Creating a time machine for my blog

John Nunley · December 30, 2023

We can’t let the Internet Archive do all of the work.

I’ve recently been reading a lot about the Small Web lately. While I don’t think that we can get there 100 percent, I think it has some good ideas.

One of those ideas is that we should set our sites up in a way to prevent link rot. The suggestion proposed by the Small Web folks involves proxying, but since my blog is just a list of HTML files I’ve found a better solution: just copy the files to a location on the disk and point a new domain there.

I’m announcing It is an exact copy of this site as of this morning, down to every individual HTML file. From this point on, it will not be modified. It will be an exact time capsule of this site as it was in 2023.

In addition, I am also announcing At this point, it just redirects to However, at this time next year, I will do the copy again. will become a time capsule, and will become the redirect. As above, so below.

The goal is to prevent one of the main causes of link rot: stuff being moved around. When you link to my blog, make sure to link to <current_year> instead of just At this point, the link will never rot, and the context will never* change.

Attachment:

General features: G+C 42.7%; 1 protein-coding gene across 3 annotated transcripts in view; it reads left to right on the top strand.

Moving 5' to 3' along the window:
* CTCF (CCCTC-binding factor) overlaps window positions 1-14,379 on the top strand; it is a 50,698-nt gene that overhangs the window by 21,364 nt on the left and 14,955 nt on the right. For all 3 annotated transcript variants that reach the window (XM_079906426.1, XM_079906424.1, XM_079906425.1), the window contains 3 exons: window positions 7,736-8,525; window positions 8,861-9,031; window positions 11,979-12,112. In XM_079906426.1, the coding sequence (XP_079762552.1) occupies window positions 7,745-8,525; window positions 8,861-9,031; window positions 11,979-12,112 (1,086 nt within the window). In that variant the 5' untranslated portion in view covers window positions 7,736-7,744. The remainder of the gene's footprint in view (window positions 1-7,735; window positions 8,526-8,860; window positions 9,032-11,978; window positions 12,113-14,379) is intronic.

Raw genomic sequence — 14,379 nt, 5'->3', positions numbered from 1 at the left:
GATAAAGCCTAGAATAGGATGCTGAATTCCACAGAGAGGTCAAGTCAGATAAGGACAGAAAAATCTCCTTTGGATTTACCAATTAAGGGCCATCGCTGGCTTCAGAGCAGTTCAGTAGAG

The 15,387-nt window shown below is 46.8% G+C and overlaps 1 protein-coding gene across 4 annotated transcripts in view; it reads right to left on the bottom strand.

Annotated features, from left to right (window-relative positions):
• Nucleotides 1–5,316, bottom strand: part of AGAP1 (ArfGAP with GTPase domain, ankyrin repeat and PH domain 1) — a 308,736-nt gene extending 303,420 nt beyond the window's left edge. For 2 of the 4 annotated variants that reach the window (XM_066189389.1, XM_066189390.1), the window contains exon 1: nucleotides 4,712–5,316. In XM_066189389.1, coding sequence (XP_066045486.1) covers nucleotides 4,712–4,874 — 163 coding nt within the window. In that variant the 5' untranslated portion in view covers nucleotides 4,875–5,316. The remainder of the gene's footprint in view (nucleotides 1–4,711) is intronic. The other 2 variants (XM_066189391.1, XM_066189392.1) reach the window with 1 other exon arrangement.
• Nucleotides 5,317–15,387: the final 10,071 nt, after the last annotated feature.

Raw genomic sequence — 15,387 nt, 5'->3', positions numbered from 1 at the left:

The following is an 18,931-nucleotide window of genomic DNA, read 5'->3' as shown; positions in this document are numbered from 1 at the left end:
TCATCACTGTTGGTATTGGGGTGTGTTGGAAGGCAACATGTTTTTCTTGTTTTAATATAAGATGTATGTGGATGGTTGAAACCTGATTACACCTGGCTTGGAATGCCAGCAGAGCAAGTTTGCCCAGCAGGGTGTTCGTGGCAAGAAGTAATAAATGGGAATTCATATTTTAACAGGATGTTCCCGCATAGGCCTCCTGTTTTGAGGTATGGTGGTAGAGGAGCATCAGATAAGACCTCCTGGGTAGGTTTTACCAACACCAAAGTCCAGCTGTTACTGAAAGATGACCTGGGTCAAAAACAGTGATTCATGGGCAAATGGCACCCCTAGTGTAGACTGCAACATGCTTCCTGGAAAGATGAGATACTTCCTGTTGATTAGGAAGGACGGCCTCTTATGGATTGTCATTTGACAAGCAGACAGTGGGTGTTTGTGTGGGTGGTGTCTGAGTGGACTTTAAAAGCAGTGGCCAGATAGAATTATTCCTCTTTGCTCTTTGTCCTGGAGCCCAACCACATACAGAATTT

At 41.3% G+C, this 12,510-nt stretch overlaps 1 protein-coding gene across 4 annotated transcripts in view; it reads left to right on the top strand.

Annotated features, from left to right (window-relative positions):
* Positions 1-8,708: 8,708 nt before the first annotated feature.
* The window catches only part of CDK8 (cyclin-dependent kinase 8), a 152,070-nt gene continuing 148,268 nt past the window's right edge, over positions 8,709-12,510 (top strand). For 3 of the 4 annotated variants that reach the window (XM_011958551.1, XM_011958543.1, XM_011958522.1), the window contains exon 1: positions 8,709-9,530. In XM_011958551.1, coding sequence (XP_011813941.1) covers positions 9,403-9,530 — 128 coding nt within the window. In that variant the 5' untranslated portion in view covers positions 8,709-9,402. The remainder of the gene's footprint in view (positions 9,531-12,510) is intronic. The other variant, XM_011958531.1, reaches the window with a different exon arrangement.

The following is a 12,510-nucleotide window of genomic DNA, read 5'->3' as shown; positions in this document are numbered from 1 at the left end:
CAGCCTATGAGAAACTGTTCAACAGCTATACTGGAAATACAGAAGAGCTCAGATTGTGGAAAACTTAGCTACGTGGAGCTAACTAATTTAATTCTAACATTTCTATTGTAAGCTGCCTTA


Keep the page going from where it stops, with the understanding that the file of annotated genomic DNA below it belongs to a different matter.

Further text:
Of course, there’s no guarantee of this from my side. I could easily delete articles, change things and make a fool out of anyone who links to it. But I won’t. Scout’s promise. Even with tools like the Wayback Machine, you have to trust that they don’t modify it on their end.

Unless, of course, there’s some urgent correction that needs to be made in order to prevent the spread of misinformation. Keep in mind that it’s just files. They can be edited, hopefully for better rather than for worse.

I’m aware that this measure doesn’t prevent the more extreme causes of link rot. I could get hit by a bus tomorrow, and cloud costs could go unpaid, and then this server goes down along with this history system. That’s a bridge I’ll burn when I get there. I’m relatively healthy, I’ll live for another sixty years give or take a few.

This measure doesn’t apply to, by the way. That’s Gitea, not a scattershot collection of HTML files I can easily copy. So that’s not affected for now.

That’s all I wanted to say, just to announce this measure. I’ll also take the opportunity to say thank you for your continued support. Since I started this blog early this year, more and more people have been reading it. It’s gotten to the point where people I know in real life have commented on my articles.

It’s honestly a little surreal to see my blog posts making the rounds on HackerNews, Mastodon, Reddit, and probably other places I’m not aware of. It’s also quite exciting. Here’s to another year of Rust, async runtimes, and webfiction!

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